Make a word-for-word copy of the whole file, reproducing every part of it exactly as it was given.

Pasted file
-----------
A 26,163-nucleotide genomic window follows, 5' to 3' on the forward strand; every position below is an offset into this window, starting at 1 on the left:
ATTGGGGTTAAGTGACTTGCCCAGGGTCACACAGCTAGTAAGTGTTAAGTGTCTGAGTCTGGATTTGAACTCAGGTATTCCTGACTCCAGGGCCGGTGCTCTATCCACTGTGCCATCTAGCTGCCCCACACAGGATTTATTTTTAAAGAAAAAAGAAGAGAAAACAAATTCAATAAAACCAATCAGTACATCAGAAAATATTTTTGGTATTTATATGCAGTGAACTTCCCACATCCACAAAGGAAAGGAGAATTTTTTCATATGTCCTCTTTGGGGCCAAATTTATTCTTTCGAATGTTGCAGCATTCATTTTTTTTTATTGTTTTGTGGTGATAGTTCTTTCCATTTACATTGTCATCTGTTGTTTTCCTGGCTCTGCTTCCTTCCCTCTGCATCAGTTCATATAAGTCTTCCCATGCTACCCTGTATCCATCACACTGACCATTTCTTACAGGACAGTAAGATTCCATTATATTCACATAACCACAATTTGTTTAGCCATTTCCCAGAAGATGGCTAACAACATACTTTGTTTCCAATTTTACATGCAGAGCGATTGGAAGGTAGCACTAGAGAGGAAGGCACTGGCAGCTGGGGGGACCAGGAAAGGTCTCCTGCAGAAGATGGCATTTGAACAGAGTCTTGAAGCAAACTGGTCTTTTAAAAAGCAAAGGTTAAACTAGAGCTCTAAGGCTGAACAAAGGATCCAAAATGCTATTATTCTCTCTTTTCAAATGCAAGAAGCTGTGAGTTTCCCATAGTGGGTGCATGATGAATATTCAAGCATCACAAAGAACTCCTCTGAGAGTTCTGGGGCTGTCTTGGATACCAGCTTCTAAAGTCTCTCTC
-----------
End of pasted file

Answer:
A 26,163-nucleotide genomic window follows, 5' to 3' on the forward strand; every position below is an offset into this window, starting at 1 on the left:
ATTGGGGTTAAGTGACTTGCCCAGGGTCACACAGCTAGTAAGTGTTAAGTGTCTGAGTCTGGATTTGAACTCAGGTATTCCTGACTCCAGGGCCGGTGCTCTATCCACTGTGCCATCTAGCTGCCCCACACAGGATTTATTTTTAAAGAAAAAAGAAGAGAAAACAAATTCAATAAAACCAATCAGTACATCAGAAAATATTTTTGGTATTTATATGCAGTGAACTTCCCACATCCACAAAGGAAAGGAGAATTTTTTCATATGTCCTCTTTGGGGCCAAATTTATTCTTTCGAATGTTGCAGCATTCATTTTTTTTTATTGTTTTGTGGTGATAGTTCTTTCCATTTACATTGTCATCTGTTGTTTTCCTGGCTCTGCTTCCTTCCCTCTGCATCAGTTCATATAAGTCTTCCCATGCTACCCTGTATCCATCACACTGACCATTTCTTACAGGACAGTAAGATTCCATTATATTCACATAACCACAATTTGTTTAGCCATTTCCCAGAAGATGGCTAACAACATACTTTGTTTCCAATTTTACATGCAGAGCGATTGGAAGGTAGCACTAGAGAGGAAGGCACTGGCAGCTGGGGGGACCAGGAAAGGTCTCCTGCAGAAGATGGCATTTGAACAGAGTCTTGAAGCAAACTGGTCTTTTAAAAAGCAAAGGTTAAACTAGAGCTCTAAGGCTGAACAAAGGATCCAAAATGCTATTATTCTCTCTTTTCAAATGCAAGAAGCTGTGAGTTTCCCATAGTGGGTGCATGATGAATATTCAAGCATCACAAAGAACTCCTCTGAGAGTTCTGGGGCTGTCTTGGATACCAGCTTCTAAAGTCTCTCTC